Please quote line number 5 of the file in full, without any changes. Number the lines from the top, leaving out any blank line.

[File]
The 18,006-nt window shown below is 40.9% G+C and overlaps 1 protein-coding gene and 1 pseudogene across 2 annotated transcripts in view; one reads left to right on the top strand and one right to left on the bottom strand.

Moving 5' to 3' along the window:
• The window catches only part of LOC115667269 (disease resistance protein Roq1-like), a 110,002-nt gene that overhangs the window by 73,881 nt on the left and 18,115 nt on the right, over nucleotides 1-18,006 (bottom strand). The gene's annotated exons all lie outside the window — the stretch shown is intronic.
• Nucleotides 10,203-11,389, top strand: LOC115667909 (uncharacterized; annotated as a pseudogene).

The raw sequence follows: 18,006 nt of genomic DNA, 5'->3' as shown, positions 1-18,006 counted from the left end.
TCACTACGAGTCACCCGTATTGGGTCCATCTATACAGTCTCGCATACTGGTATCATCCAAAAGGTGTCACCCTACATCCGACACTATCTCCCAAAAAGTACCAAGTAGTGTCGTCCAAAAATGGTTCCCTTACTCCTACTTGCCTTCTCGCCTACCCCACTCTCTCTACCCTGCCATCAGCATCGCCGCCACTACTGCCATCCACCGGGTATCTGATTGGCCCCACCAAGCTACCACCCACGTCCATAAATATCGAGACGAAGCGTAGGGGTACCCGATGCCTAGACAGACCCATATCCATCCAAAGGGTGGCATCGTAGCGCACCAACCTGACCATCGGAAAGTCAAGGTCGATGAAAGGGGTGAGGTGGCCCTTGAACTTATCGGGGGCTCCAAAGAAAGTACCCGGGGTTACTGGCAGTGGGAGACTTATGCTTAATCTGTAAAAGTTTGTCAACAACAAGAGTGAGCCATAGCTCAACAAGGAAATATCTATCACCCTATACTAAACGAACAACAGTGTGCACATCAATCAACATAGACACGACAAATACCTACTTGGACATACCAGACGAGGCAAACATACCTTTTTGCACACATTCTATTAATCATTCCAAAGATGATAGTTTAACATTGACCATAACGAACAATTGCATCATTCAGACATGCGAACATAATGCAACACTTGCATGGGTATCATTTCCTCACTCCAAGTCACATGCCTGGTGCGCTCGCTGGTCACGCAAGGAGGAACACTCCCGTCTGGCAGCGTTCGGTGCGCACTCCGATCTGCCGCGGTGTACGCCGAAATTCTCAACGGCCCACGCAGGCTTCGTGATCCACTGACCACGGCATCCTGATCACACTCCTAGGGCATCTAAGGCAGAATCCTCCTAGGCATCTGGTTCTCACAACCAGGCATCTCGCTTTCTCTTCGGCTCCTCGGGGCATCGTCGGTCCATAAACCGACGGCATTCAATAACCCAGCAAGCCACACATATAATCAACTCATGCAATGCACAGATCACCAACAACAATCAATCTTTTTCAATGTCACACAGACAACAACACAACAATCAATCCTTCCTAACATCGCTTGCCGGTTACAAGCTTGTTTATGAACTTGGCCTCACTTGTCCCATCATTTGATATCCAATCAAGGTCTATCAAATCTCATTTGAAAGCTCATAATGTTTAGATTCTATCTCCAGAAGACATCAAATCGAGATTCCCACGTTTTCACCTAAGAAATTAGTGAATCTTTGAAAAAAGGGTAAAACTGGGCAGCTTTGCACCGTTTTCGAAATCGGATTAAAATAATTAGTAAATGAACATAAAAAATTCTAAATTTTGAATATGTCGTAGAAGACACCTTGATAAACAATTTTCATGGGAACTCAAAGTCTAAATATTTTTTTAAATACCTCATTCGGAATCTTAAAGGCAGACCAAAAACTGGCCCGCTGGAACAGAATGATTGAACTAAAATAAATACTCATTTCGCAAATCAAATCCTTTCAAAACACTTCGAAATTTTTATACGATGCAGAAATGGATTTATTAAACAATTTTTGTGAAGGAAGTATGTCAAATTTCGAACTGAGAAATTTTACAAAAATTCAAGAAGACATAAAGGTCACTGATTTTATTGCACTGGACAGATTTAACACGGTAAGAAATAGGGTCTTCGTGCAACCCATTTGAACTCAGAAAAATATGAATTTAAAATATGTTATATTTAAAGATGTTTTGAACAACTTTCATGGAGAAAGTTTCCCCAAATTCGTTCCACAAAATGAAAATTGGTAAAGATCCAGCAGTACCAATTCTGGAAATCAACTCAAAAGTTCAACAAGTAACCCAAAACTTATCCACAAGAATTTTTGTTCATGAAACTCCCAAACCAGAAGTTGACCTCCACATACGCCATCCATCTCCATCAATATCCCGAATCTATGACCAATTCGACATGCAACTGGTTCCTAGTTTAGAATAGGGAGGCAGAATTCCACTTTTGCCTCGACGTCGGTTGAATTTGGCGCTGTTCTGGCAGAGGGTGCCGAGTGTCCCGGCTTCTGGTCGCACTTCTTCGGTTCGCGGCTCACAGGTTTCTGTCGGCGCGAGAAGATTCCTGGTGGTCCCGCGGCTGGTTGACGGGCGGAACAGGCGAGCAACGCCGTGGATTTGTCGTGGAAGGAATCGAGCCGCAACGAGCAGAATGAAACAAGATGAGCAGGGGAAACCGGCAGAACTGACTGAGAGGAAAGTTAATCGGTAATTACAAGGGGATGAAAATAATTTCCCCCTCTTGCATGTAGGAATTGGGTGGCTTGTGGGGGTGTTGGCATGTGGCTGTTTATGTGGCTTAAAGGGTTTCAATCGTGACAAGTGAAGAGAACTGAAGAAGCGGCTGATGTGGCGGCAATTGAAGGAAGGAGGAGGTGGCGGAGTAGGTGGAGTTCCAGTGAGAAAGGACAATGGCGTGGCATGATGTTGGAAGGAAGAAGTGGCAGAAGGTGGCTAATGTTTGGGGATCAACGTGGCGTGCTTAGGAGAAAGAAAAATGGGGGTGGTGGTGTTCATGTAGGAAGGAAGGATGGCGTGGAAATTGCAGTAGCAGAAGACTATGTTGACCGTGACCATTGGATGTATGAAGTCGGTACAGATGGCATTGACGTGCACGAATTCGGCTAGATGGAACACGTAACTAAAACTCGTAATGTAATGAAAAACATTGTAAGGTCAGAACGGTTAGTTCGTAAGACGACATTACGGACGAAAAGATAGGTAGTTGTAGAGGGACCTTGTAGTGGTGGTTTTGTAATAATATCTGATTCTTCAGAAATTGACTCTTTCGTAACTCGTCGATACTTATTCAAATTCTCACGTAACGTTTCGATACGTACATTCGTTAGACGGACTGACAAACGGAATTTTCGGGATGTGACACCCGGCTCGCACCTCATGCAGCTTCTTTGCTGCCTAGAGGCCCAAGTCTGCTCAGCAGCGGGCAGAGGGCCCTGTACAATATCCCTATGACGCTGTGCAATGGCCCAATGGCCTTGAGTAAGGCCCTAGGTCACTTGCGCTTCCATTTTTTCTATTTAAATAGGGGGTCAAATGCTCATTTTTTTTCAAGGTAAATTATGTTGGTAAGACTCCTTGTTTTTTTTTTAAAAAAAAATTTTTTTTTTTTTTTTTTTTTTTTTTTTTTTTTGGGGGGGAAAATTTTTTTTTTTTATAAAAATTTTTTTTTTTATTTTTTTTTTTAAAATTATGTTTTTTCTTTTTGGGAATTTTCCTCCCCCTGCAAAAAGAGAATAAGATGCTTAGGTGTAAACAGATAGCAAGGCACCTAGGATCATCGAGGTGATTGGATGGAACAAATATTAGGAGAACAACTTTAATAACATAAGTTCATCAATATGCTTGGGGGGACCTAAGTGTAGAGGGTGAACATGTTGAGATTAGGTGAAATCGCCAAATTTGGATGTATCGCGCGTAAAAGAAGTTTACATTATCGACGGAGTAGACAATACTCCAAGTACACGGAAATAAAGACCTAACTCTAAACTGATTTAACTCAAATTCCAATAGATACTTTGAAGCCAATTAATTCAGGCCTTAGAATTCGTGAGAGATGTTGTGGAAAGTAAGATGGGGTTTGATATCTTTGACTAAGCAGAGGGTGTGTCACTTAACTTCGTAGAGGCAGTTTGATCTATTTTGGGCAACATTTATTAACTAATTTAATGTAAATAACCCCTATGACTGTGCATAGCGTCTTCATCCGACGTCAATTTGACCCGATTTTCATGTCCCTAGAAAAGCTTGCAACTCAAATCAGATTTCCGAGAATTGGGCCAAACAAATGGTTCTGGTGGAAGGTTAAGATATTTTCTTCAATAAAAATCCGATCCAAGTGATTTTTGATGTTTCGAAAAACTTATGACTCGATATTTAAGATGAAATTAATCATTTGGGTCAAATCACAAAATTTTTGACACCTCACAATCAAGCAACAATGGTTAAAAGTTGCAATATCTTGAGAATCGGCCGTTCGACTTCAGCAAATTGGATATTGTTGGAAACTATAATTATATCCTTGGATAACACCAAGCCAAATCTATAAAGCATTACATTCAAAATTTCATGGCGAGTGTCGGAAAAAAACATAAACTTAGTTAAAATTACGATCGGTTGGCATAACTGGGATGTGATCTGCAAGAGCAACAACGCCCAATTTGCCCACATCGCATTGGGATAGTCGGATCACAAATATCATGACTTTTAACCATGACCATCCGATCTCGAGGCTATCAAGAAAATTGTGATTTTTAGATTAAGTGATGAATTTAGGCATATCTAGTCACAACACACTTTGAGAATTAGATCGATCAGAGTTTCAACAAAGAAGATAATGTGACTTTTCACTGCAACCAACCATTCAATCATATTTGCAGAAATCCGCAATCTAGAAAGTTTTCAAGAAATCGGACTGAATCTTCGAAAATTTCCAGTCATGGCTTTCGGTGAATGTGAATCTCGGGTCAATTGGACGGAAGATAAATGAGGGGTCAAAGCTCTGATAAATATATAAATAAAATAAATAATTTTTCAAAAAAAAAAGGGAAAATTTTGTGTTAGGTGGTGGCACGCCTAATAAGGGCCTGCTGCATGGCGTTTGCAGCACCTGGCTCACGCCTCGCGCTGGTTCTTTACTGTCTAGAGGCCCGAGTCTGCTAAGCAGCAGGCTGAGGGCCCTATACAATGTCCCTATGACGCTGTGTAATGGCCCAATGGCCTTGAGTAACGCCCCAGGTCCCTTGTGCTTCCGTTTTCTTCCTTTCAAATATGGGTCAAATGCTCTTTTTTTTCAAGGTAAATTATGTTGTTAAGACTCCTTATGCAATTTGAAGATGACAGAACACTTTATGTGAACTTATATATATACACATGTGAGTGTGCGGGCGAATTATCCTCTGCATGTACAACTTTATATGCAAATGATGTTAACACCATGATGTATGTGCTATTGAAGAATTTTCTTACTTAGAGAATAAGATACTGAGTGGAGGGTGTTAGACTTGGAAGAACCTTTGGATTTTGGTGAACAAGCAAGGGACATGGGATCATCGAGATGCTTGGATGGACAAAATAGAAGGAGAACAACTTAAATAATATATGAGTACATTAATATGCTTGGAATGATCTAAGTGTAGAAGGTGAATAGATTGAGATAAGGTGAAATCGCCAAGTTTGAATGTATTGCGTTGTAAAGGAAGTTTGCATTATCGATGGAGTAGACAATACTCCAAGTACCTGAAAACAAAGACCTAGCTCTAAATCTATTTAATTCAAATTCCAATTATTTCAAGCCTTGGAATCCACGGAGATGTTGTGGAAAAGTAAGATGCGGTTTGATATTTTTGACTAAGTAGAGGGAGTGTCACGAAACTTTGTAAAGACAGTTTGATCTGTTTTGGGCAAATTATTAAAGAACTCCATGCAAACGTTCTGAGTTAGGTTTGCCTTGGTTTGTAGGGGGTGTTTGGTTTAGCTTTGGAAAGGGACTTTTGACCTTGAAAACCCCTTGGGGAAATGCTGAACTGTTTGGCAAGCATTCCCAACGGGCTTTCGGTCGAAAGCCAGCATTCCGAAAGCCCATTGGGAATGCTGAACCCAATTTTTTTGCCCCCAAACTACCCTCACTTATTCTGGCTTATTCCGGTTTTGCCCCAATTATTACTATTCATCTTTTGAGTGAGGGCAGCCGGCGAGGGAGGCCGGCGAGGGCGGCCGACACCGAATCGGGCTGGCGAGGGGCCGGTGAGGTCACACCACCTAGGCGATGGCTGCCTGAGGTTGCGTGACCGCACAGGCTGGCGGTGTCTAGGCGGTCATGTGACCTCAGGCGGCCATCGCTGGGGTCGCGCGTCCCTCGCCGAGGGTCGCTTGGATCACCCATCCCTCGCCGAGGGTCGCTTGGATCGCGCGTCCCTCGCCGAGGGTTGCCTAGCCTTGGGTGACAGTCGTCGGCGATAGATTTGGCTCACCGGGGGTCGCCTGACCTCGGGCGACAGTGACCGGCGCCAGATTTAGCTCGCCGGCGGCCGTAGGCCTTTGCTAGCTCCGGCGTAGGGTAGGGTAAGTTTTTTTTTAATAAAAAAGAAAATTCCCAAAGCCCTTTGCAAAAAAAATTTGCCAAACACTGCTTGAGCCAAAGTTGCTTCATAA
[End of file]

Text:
The raw sequence follows: 18,006 nt of genomic DNA, 5'->3' as shown, positions 1-18,006 counted from the left end.